A former member of the folksinging groups The Tarriers and The Journeymen, Marshall Brickman wrote for television before beginning his highly successful association with Woody Allen. Brickman co-wrote...
Beloved singing cowboy Roy Rogers is set for a return to the spotlight from beyond the grave in a new Broadway musical based on his life. Oscar-winning Annie Hall screenwriter Marshall Brickman, who earned a Tony Award nomination for his work on Jersey Boys, will develop the stage show in time for a 2015 launch.
A statement released by Brickman reads: "I'm excited to be able to introduce Rogers to a new generation - and to re-introduce him to his older fans. At the height of his popularity, Roy had millions of fans worldwide and reigned for decades as the embodiment of simple, honest American values. It will be interesting to contrast that ideal with the current environment of ambivalence and moral uncertainty."
Previews are expected to begin in late 2014.
Rogers, nicknamed the King of the Cowboys, was the star of countless Hollywood Westerns in the 1940s and '50s and often appeared alongside his wife Dale Evans, his horse Trigger and dog Bullet.
He died in 1998.
The man behind the scripts for movies like Jurassic Park, Mission: Impossible and 2002's Spider-Man will be presented with the Ian McClellan Hunter Award from the Writers Guild of America, East organisation in recognition of his extensive filmography at the New York prizegiving on 17 February (13).
Koepp will follow in the footsteps of previous honourees Nora Ephron, Walter Bernstein, Robert Benton and Marshall Brickman, among others.
A statement issued by Koepp reads: "I'm honoured and very grateful... To be mentioned in the same breath with the other people who've received the Hunter award gives me something to live up to - it's a humbling and compelling reason to keep typing."
Other works on the writer's resume include Carlito's Way, Panic Room, War of the Worlds and Indiana Jones and the Kingdom of the Crystal Skull. He also directed last year's action thriller Premium Rush.
The Writers Guild of America will celebrate its honourees simultaneously on both the east and the west coasts - a second Writers Guild Awards ceremony will also take place in Los Angeles.
This week’s Good Deeds was written and directed by Tyler Perry, who also happens to star in the dramedy. Ditto Jennifer Westfeldt and Friends with Kids, out March 9. It’s a trifecta that not many have pulled off – and that far fewer have pulled off with successful results. Here are our favorite such writer/director/actor triple threats and their best do-it-all movies.
Kenneth Branagh, Hamlet
Or Much Ado About Nothing. Or Henry V. Either way, there’s no denying that Branagh knows, and has an affinity for, Shakespeare like virtually no one else working in movies today. The fact that he played the lead role in each film is almost as impressive and shocking as the fact that he directed Thor last summer!
Quentin Tarantino, Pulp Fiction
QT is more of a formidable double threat who chooses, perhaps just a tad narcissistically, to write himself into some of his own movies than a triple threat. Pulp Fiction – in which he plays the, uh, memorable Jimmie – is arguably the best movie of a generation, thanks in large part to his crazy, furtive mind and vision. Even if not his acting.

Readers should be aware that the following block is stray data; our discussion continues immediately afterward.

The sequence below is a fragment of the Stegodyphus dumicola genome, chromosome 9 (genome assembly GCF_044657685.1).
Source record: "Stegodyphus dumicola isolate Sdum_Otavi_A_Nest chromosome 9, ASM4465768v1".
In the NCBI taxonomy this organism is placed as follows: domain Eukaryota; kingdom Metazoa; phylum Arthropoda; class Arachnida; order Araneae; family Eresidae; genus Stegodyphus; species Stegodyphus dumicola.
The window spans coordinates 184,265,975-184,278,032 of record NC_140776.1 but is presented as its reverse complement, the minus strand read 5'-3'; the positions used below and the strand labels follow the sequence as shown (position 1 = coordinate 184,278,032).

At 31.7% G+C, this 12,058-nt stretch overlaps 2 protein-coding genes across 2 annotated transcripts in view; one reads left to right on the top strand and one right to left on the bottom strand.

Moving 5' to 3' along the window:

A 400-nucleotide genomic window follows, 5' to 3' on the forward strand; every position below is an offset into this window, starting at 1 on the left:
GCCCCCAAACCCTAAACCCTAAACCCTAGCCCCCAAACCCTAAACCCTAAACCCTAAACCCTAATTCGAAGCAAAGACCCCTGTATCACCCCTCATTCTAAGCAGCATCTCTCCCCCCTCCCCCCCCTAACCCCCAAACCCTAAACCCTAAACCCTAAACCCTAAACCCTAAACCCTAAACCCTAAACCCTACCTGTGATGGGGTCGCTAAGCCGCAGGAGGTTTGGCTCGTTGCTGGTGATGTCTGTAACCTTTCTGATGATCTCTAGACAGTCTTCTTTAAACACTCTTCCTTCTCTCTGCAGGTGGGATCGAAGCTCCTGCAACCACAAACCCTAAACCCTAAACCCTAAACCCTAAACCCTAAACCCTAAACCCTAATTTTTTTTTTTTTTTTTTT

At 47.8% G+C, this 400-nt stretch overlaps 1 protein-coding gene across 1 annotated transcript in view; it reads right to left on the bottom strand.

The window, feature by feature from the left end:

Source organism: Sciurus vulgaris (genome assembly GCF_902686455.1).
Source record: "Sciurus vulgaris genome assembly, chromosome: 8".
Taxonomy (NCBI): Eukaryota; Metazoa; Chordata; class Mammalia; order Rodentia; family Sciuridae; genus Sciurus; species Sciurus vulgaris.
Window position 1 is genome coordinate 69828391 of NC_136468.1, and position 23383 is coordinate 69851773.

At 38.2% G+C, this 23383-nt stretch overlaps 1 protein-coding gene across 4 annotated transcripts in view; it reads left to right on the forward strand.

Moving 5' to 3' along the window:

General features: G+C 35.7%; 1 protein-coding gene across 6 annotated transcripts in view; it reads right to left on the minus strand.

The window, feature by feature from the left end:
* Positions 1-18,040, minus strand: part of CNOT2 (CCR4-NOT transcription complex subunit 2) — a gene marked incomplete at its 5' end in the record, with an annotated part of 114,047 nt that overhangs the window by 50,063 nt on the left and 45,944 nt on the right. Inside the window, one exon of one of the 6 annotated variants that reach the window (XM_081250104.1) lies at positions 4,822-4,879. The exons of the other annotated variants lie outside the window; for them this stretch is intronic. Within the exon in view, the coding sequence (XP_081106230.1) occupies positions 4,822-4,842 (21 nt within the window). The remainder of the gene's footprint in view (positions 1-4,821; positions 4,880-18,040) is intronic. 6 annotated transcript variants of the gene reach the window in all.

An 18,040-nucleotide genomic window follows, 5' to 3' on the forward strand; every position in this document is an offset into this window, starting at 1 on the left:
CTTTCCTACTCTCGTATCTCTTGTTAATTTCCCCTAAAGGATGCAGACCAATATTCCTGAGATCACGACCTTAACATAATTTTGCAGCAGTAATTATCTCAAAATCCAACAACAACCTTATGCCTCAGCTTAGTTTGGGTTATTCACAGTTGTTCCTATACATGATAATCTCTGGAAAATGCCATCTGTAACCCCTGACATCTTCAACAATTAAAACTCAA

Billy Bob Thornton, Sling Blade
Billy Bob hasn’t made a career out of writing and directing the movies in which he’s starred – in fact, Sling Blade is probably the only such film most people have heard of (trust us). But the drama – for which he won a Best Screenplay Oscar and landed a Best Actor nomination – is an impressive enough DIY feat on its own to earn him a spot on this list. Woody Allen, Annie Hall
Probably the earliest, if not the altogether best, example of a writer/director/actor do-it-all, Annie Hall won Oscars for Best Picture, Best Director and Best Screenplay (co-written by Marshall Brickman), and earned Woody Allen a Best Actor nom. What more is there to say? George Clooney, Good Night, and Good Luck
For the longest time, Clooney was a true acting superstar, which makes his seamless transition into writing and directing all the more impressive – and risky. With Good Night, and Good Luck (which he co-wrote with regular cohort Grant Heslov), all three skills were on full display—and two were Oscar-nominated. Ben Affleck, The Town
Affleck jumpstarted his career by co-writing a great screenplay (Good Will Hunting), and he might have salvaged it by stepping back behind the camera for 2007’s Gone Baby Gone, which he wrote and directed. Of course, he also starred in both of those movies. But it wasn’t until 2010’s legitimately suspenseful The Town that Affleck solidified himself as one of the best writer/director/actors working today. Surprise! Sylvester Stallone, Rocky II
Think of this as our version of the lifetime achievement award: None of the movies Stallone has written, directed and starred in – including Rocky II and the more recent Rambo update and The Expendables – have been an undisputable masterpieces, but a lot of our favorite ‘Sly’ movies (including Rocky, which is often mistakenly assumed to have been directed by Stallone) were at least written by him, which is impressive. For that double duty, we bump up his triple-duty output a notch and honor Stallone’s career … under the guise of honoring Rocky II. Kevin Smith, Clerks
A landmark achievement in 1990s indie cinema, Clerks is 100 percent the scatological brainchild of writer/director Kevin Smith. He also played the aptly dialogue-less part of Silent Bob (as he later would in several films), and even that role added something singular to what has become a true cult classic – and a study on how to make a great movie with virtually no money. Christopher Guest, Best in Show